You might need to improve your dental health as a vegetarian by changing a few things you eat. Vegan and vegetarian teeth might not be in better shape than meat eaters.
Those who eat healthier than those who eat animal products may still get sick too much, have high blood pressure, bad cholesterol levels possibly visiting the dentist more often. How could this be?
Although, vegans don’t, vegetarians might eat cheese, fish and eggs just like the meat eaters. Vegans are strict about animal products, but may drink sodas and eat chips and greasy french fries, etc..
Did you know that when you eat meat or animal products, your body can attack itself because it doesn’t differentiate between cells of your body and foreign substances like animal proteins? This is called an auto-immune response.
What to avoid to help keep your teeth…
- Soft drinks
- Acidic foods and drinks like coffee
- Sugar, honey and high fructose corn syrup
- Refined and processed foods
- Acid fruit like pineapple and stick to the teeth dried fruit like raisins and dates
- Fruit juices and fruit drinks
- Acid sweets
- Some herbal teas
- The more often you eat citrus fruits the greater the risk of tooth enamel erosion
- The more you use tart and sour foods such as pickles, vinegar and acid sauces the greater the risk of erosion
- Refined grains like wheat crackers and bread (are acidic acting just like sugar on your teeth and also is linked to bone loss)
- Rinse mouth out after eating and/or eat something alkaline
- Acidic foods and drink can erode tooth enamel
- Wait a while to brush your teeth
Overweight and underweight vegans and vegetarians may still tell you how great fruits and vegetables are for your health.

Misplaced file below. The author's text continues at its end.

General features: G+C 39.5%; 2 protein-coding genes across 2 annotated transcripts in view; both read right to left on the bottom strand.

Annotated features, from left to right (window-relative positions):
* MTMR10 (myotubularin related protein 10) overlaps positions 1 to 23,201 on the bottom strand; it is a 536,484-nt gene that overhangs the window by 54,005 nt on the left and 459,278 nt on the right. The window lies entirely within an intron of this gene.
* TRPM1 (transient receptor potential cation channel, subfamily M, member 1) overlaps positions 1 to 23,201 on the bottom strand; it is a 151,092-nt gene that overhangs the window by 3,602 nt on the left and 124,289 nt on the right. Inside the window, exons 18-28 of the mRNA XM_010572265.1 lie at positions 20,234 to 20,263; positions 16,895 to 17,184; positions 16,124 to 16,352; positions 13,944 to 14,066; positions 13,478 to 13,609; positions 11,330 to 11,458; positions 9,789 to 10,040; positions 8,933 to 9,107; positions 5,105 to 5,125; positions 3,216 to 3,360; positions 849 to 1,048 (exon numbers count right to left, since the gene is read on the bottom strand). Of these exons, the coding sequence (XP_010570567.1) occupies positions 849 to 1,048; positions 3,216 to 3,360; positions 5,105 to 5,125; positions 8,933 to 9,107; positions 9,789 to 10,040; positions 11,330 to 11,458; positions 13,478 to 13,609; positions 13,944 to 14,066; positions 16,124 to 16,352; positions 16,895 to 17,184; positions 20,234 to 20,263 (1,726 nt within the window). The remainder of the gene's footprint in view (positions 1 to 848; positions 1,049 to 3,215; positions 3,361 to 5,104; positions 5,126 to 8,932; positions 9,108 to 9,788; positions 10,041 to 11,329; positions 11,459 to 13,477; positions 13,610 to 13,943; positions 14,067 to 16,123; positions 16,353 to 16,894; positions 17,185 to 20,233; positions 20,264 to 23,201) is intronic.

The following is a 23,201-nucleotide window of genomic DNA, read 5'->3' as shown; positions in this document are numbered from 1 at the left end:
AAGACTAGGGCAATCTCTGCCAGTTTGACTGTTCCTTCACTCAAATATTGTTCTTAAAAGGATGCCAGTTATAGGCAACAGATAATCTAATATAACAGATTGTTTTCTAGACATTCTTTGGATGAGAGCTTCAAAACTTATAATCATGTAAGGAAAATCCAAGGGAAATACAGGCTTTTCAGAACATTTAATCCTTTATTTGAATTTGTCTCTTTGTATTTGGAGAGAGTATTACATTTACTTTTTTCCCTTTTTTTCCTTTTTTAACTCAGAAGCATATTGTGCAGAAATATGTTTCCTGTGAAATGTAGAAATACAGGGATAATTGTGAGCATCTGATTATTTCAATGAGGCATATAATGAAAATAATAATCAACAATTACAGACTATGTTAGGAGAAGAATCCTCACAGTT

You will see vegetarians, vegans as well as meat eaters eating cookies, candy, soft drinks and all kinds of junk and snack foods. Eventually, eating this way will affect your teeth, weight and health in general. At some point in the future, it will definitely cause you all those dental problems you’d rather not have.
Did you know that refined grains like crackers, etc. will affect your teeth just like candy or soft drinks will?
More older adults are keeping their teeth than ever before [1 CDC’s Healthy Aging Program]. Most everyone knows eating refined foods laden with sugar is not healthful. You might think, how can something like a soft drink, cookie or cracker be that harmful?
Brushing your teeth right by tilting your brush on a 45 degree angle, flossing and water picking helps keep your teeth in tip top shape.
Junk foods are habit forming. Most of us have eaten whatever we wanted that tasted good all our lives and have no reason to change, until something goes wrong in our bodies. Then, some of us, like myself wonder what caused all the problems and strive to fix it themselves.
I found out much later that ‘it’s the food’ which can keep us healthy, make us sick and destroy or save our teeth [2 ncbi.nlm.nih.gov]. Why not learn what you need to eat to get healthier, save the teeth, trim down and potentially live longer at the same time?
It’s not that difficult to learn. You need only remember a few principles about what things to eat and not. Like taking care of teeth, eating healthfully is common sense. In other words, you don’t need scientific evidence to know raw is better than cooked and eating a banana is better than a chocolate bar. How I eat.
‘Good dental hygiene is essential. I brush my teeth, floss and use a waterpik® before bed and when I first get up in the morning’ ~ your author
To conclude, demineralization of tooth enamel can occur through acidic diet. Given the proper environment and time, teeth can remineralize. Of course, prevention is the best measure.
For example: through proper diet, not having a dry mouth, using fluoride toothpaste, and eating plenty of raw fruits and vegetables (probiotic bacteria like Lactobacillus) [3 ncbi.nlm.nih.gov].
Source- 1 Brought to you by the Healthy Aging Oral Health “Healthy Aging, Healthy People.” Oral Health and Older Adults
2 URL ncbi.nlm.nih.gov/pmc/articles/PMC4717883/
Website Title Advances in Nutrition
Publication Month January
Article Title Sugars and Dental Caries: Evidence for Setting a Recommended Threshold for Intake
Date Accessed January 08, 2018
3 URL ncbi.nlm.nih.gov/pmc/articles/PMC5034904/
Website TitleInternational Journal of Nanomedicine
Article TitleDemineralization–remineralization dynamics in teeth and bone
Date AccessedJanuary 08, 2018
Note- consult your doctor before you change your diet.